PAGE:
Other suitable water-soluble/water-dispersible intercalant polymers include polyacrylamide and copolymers of acrylamide; acrylamide/sodium acrylate copolymer; acrylate/acrylamide copolymer; acrylate/ammonium methacrylate copolymer; acrylates and copolymers of acrylic acid and salts thereof; acrylate/diacetoneacrylamide copolymers; acrylic/acrylate copolymers; adipic acid/dimethylaminohydroxypropyl diethylenetriamine copolymer; aminoethylacrylate phosphate/acrylate copolymer; ammonium acrylate copolymers; ammonium styrene/acrylate copolymers; ammonium vinyl acetate/acrylate copolymers; AMP acrylate/diacetoneacrylamide copolymers; AMPD acrylate/diacetoneacrylamide copolymers; butyl benzoic acid/phthalic anhydride/trimethylolethane copolymer; butyl ester of ethylene/maleic anhydride copolymer; butyl ester of PVM/MA copolymer; calcium/sodium PVM/MA copolymer; cornstarch/acrylamide/sodium acrylate copolymer; diethylene glycolamine/epichlorohydrin/piperazine copolymer; dodecanedioic acid/cetearyl alcohol/glycol copolymers; ethylene/maleic anhydride copolymer; ethylene/vinyl alcohol copolymer; ethyl ester of PVM/MA copolymer; polyethyleneimines, such as hydroxyethyl/PEI-1000 and hydroxyethyl PEI-1500; isobutylene/maleic anhydride copolymer; isopropyl ester of PVM/MA copolymer; melamine/formaldehyde resin; methacryloyl ethyl betaine/methacrylate copolymers; methoxy PEG-22/dodecyl glycol copolymer; octadecene/maleic anhydride copolymer; octylacrylamide/acrylate/butylaminoethyl methacrylate copolymers; octylacrylamide/acrylate copolymers; PEG/dodecyl glycol copolymers; polyethyleneimines, such as PEI-7; PEI-15; PEI-30; PEI-45; PEI-275; PEI-700; PEI-1000; PEI-1500; and PEI-2500; phthalic anhydride/glycerin/glycidyl decanoate copolymer; polyacrylamidomethylpropane sulfonic acid; polyacrylic acid; polyaminopropyl biguanide; polymeric quaternary ammonium salts, such as polyquaternium-1; polyquaternium-2; polyquaternium-4; polyquaternium-5; polyquaternium-6; polyquaternium-7; polyquaternium-8; polyquaternium-9; polyquaternium-10; polyquaternium-11; polyquaternium-12; polyquaternium-13; polyquaternium-14; and polyquaternium-15; polyvinyl alcohol; polyvinyl imidazolinium acetate; potassium aluminum polyacrylate; PVM/MA copolymers; PVP/eicosene copolymers; PVP/ethyl methacrylate/methacrylic acid copolymer; PVP/hexadecene copolymer; PVP/VA copolymer; PVP/vinyl acetate/itaconic acid copolymer; sodium acrylate/vinyl alcohol copolymers; sodium C4 -C12 olefin/maleic acid copolymer; sodium polymethacrylate; sodium polynaphthalene sulfonate; sodium polystyrene sulfonate; sodium styrene/acrylate/PEG-10 dimaleate copolymer; water-soluble esters and ethers of cellulose; sodium styrene/PEG-10 maleate/nonoxynol-10 maleate/acrylate copolymer; starch/acrylate/acrylamide copolymers; styrene/acrylamide copolymer; styrene/acrylate/ammonium methacrylate copolymer; styrene/maleic anhydride copolymer; styrene/PVO copolymer; sucrose benzoate/sucrose acetate isobutyrate/butyl benzyl phthalate copolymer; sucrose benzoate/sucrose acetate isobutyrate/butyl benzylphthalate/methyl methacrylate copolymer; urea/formaldehyde prepolymers; urea/melamine/formaldehyde prepolymers; vinyl acetate/crotonic acid copolymers; and vinyl alcohol copolymers.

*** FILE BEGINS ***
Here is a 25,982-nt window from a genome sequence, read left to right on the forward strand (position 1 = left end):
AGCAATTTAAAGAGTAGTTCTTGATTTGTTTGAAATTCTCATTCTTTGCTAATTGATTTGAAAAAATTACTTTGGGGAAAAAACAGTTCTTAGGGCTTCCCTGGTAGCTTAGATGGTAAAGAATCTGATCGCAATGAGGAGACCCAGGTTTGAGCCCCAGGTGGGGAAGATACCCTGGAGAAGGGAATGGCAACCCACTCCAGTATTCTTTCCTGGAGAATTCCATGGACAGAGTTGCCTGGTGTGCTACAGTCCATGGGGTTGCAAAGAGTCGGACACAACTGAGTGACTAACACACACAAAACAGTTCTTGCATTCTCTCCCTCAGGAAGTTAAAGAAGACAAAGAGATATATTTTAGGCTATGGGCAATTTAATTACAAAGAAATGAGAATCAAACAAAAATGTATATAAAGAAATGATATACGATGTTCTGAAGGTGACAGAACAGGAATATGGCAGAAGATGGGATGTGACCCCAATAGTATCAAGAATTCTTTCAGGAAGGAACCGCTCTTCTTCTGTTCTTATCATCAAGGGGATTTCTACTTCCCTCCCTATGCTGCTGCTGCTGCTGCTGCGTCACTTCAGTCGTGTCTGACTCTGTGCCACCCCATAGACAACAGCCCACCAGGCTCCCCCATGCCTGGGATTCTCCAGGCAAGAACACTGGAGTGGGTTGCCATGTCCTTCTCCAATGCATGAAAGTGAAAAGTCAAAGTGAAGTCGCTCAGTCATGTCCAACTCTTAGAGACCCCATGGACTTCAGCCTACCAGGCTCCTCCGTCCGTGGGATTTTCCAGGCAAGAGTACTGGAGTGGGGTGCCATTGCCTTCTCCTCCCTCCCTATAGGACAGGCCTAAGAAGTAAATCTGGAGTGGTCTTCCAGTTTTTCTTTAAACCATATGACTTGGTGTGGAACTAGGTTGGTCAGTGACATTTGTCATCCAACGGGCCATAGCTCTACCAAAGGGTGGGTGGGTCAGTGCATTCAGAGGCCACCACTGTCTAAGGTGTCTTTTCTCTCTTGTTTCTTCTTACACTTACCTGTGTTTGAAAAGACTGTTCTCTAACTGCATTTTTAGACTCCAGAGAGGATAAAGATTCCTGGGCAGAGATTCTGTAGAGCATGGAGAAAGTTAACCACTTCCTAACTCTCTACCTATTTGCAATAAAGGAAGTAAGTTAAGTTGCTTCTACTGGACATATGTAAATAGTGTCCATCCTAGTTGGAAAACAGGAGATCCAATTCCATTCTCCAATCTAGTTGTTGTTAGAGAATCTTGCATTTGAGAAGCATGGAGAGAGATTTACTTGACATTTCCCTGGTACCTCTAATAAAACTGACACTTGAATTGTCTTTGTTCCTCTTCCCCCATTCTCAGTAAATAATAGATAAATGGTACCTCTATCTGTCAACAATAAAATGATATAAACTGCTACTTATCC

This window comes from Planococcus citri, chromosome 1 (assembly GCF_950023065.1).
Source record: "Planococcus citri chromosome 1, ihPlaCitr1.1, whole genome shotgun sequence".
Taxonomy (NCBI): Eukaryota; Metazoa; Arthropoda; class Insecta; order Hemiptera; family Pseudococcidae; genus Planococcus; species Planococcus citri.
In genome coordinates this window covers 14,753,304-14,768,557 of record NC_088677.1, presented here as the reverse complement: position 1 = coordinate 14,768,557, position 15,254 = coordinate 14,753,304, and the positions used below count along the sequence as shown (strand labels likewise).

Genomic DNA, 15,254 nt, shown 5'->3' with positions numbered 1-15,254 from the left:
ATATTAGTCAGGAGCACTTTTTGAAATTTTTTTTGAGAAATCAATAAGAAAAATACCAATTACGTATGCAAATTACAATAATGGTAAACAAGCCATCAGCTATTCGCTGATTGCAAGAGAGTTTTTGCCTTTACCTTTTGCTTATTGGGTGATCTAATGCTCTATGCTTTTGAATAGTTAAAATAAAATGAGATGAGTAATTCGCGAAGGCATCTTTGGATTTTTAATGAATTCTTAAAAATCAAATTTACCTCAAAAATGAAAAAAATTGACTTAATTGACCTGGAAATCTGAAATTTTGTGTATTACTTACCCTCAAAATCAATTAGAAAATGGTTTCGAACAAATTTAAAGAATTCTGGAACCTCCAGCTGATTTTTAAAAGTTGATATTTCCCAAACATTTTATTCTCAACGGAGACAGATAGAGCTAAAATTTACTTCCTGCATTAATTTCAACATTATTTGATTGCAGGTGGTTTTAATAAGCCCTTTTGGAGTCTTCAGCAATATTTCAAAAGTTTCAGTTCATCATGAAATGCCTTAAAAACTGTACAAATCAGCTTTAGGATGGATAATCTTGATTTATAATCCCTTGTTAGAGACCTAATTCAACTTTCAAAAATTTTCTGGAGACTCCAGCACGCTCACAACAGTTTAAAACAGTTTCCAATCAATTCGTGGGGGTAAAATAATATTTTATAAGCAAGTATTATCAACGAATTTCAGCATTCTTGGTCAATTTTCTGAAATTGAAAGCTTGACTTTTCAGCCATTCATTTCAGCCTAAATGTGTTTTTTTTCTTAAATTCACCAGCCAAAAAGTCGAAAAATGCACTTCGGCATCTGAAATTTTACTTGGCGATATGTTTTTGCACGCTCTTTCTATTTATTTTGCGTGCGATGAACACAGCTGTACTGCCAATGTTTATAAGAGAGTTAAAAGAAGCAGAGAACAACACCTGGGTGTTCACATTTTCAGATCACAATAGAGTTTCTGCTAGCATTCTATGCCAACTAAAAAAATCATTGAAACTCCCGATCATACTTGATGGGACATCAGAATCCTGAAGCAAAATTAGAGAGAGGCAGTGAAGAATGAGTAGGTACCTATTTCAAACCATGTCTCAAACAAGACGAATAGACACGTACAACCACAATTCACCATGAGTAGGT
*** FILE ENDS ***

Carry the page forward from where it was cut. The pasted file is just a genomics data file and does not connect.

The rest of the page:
Other water-soluble polymeric polyols and polyhydric alcohols, such as polysaccharides, also are suitable as polymer intercalants.